I guess I ought to congratulate you on your election as president of the Board of Education. But if it's all right with you, I think I'll wait a while. You're making some rather strange noises these days and, frankly, you've got me a little worried.

You know, of course, that I supported your election to the school board. (I know the check was small, but the spirit was there.) I had liked your record of quiet, effective leadership as president of the Anacostia Community School board. I saw you as strong, committed and smart.

Maybe you still are all these things. But some of us, including some who warmly supported your school board candidacy, are disappointed in you, Gene.

My own disappointment began, I suppose, with your opposition to the proposal by then-Superintendent Reed of an academically rigorous "model" high school -- or, rather, with your explanation of your opposition.

Some other board members among the majority who rejected the proposal made, I thought, a little more sense than you. Barbara Lett Simmons, for instance, voted with the opposing majority but, as she explained it, only because she was convinced it would cost extra money at a time when the school system was trying to find ways to cut costs.

Your opposition, though, was based on your view that the proposal was "elitist" while you were determined to "take care of the masses."

As you know from your Anacostia service, there aren't any "masses." There are boys and girls of widely varying academic ability and interest.

Some of the brightest of these boys and girls are under intense pressure not to work hard, not to achieve. That's the way it is in some of our schools.

You know that, too; we've talked about it from time to time. For these youngsters particularly, it is important to provide an atmosphere that encourages and nurtures their interest in academic achievement. I suspect you know that, and that your opposition to the academic high school (whose establishment you now, curiously, support) was more political than academic; calculated to protect the Ballou Math and Science High School -- located, not coincidentally -- on your Anacostia turf and, perhaps, to establish you as a man of the people in the event you should make a run for political office.

But let that be. There is, after all, no unanimity of opinion in the community on the academic high school.

If there is one question on which there is a community consensus, it is the question of the commitment and the effectiveness of Vincent Reed, almost unanimously credited with turning the school system away from its plunge toward disaster.

And now you are saying that Reed, who names you as one of the reasons for his early retirement, is just a guy named Joe, that his departure "will not be a loss" for the children of this city.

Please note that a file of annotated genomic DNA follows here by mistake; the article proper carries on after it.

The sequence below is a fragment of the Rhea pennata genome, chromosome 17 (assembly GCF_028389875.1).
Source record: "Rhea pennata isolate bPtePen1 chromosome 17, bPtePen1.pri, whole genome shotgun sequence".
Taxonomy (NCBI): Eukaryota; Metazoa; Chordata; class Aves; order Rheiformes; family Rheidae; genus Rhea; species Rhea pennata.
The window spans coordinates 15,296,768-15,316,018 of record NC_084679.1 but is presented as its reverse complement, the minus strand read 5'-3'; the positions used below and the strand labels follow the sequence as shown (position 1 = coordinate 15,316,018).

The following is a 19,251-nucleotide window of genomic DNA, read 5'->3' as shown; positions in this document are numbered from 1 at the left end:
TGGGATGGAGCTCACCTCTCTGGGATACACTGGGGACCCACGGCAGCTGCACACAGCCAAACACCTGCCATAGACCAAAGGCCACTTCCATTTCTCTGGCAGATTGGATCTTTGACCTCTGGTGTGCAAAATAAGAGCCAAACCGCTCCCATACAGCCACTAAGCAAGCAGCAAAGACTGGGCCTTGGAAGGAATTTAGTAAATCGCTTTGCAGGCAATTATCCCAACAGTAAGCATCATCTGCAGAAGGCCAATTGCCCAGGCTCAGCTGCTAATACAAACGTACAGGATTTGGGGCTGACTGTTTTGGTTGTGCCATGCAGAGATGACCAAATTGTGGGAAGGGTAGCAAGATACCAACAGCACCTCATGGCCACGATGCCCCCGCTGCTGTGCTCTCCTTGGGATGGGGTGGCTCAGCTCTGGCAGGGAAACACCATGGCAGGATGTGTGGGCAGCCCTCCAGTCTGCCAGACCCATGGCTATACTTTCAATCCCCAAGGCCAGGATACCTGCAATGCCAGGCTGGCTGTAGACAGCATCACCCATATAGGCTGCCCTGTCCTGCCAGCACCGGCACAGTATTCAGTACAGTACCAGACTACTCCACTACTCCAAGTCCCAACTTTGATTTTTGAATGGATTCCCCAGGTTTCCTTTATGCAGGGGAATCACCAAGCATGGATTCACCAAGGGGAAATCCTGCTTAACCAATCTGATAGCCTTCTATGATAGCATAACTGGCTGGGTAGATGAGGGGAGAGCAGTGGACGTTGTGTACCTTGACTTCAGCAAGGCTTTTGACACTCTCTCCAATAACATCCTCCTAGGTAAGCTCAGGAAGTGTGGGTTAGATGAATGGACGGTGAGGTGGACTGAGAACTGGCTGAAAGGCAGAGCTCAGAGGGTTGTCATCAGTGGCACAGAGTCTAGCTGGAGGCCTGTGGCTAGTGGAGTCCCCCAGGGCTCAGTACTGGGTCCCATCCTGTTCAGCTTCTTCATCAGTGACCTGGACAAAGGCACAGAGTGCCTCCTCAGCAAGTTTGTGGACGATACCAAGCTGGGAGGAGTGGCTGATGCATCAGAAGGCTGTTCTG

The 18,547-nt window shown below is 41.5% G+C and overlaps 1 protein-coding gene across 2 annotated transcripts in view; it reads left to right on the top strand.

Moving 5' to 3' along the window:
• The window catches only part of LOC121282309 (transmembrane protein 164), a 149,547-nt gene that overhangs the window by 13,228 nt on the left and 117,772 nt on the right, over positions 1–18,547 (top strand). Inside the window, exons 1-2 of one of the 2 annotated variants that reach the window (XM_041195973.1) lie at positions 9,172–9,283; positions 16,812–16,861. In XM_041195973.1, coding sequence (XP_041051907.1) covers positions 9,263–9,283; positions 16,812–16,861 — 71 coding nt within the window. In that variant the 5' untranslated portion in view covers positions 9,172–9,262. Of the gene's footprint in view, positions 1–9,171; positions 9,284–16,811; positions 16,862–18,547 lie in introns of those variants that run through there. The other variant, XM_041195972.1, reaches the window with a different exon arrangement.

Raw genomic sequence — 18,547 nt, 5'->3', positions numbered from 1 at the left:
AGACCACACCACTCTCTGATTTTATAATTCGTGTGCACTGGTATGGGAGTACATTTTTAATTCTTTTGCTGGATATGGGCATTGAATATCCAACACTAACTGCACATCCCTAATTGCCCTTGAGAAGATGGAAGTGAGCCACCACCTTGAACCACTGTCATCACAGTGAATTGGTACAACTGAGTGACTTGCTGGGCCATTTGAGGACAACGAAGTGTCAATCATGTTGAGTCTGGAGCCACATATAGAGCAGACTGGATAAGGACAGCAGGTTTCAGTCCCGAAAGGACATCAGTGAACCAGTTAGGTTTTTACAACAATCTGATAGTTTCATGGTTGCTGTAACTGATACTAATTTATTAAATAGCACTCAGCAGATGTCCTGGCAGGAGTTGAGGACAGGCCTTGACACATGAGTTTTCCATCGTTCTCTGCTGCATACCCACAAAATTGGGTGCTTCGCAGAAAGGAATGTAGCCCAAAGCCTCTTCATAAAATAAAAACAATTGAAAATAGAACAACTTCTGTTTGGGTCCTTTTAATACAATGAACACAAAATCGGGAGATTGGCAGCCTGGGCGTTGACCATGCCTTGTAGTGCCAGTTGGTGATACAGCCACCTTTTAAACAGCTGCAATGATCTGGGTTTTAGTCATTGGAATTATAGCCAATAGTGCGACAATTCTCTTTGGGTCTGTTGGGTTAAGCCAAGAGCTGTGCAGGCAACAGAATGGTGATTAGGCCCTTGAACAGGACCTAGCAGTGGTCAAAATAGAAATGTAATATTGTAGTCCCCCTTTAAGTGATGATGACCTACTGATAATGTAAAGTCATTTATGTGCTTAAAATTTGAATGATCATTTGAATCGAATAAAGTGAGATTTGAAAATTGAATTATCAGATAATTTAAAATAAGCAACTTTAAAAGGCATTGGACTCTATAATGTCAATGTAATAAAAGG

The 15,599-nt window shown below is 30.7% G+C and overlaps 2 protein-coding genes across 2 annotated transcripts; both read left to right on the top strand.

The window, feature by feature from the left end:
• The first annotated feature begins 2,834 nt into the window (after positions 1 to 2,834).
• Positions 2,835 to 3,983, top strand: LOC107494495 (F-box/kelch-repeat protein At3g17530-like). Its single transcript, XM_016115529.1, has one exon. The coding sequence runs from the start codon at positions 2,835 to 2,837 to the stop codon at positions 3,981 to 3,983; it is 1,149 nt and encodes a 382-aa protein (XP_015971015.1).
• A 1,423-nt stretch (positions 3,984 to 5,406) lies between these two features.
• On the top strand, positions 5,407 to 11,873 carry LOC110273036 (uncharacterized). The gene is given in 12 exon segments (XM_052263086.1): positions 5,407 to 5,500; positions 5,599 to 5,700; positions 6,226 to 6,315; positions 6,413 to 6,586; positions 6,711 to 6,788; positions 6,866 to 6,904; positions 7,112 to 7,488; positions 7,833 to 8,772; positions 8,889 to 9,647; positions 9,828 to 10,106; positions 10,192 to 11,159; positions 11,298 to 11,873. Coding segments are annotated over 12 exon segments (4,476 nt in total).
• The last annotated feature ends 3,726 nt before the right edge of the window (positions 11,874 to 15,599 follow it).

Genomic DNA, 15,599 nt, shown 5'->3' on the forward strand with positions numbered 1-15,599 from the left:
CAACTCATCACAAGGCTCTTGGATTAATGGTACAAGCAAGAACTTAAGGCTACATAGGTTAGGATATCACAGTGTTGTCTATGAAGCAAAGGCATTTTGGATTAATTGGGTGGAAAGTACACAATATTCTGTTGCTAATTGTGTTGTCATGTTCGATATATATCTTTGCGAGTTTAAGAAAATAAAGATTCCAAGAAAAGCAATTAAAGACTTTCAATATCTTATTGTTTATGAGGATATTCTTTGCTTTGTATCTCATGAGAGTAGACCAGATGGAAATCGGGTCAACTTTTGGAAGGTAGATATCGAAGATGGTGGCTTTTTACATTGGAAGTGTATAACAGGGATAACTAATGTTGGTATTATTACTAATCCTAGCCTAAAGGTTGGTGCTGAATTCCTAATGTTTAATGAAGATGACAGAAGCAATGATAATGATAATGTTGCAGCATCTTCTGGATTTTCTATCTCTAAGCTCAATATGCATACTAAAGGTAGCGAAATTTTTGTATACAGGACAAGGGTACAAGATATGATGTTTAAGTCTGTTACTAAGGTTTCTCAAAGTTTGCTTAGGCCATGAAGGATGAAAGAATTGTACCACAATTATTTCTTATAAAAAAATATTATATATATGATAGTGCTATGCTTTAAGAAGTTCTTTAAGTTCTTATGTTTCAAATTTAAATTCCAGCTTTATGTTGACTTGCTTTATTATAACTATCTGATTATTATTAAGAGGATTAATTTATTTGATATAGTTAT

"The fact that Reed is gone will not have a disastrous effect on the school system for one minute," you told a group of Washington Post reporters and editors last week. Indeed, you were bold to say that Reed's departure "will not be a loss; in fact, it will be a gain."

A suggestion, Gene: ask the next 100 people you meet on the street whether Reed or Kinlow has been the more positive influence on the city's public schools. You and I both know what the answer will be.

You have an explanation for that, of course. Reed's chief contribution, you have said, is "the fact that people believed in him, that as long as he was at the head, the school system would move forward."

That, my friend, is a hell of a contribution, although you dismiss it as nothing but slick PR. Do you suppose that it is to anyone's advantage that so many of us now doubt whether the system will continue to move forward?

One more thing: your colleague Frank Smith Jr. has suggested that the school board postpone the naming of a new superintendent until after the November elections. There's no rush, he explains, since you've got an excellent acting superintendent in James Guines. More to the point, the board's handling of the Reed affair could well be an important issue in the fall elections. If the voters decide to elect a new board, why saddle your successors with a superintendent of your choosing?

Think about what Frank Smith is saying to you. And think, too, about maybe taking a small vacation. A change of scene can work wonders in clearing the mind.

Give up the effort to convince us that getting rid of Reed was a public service. I'm not proposing that you spend the next 10 months apologizing; only that you shut up about it.

Reed's image is intact. Start working on your own, not by talking nonsense but doing what you can to improve the schools our children attend.

How about it, Gene?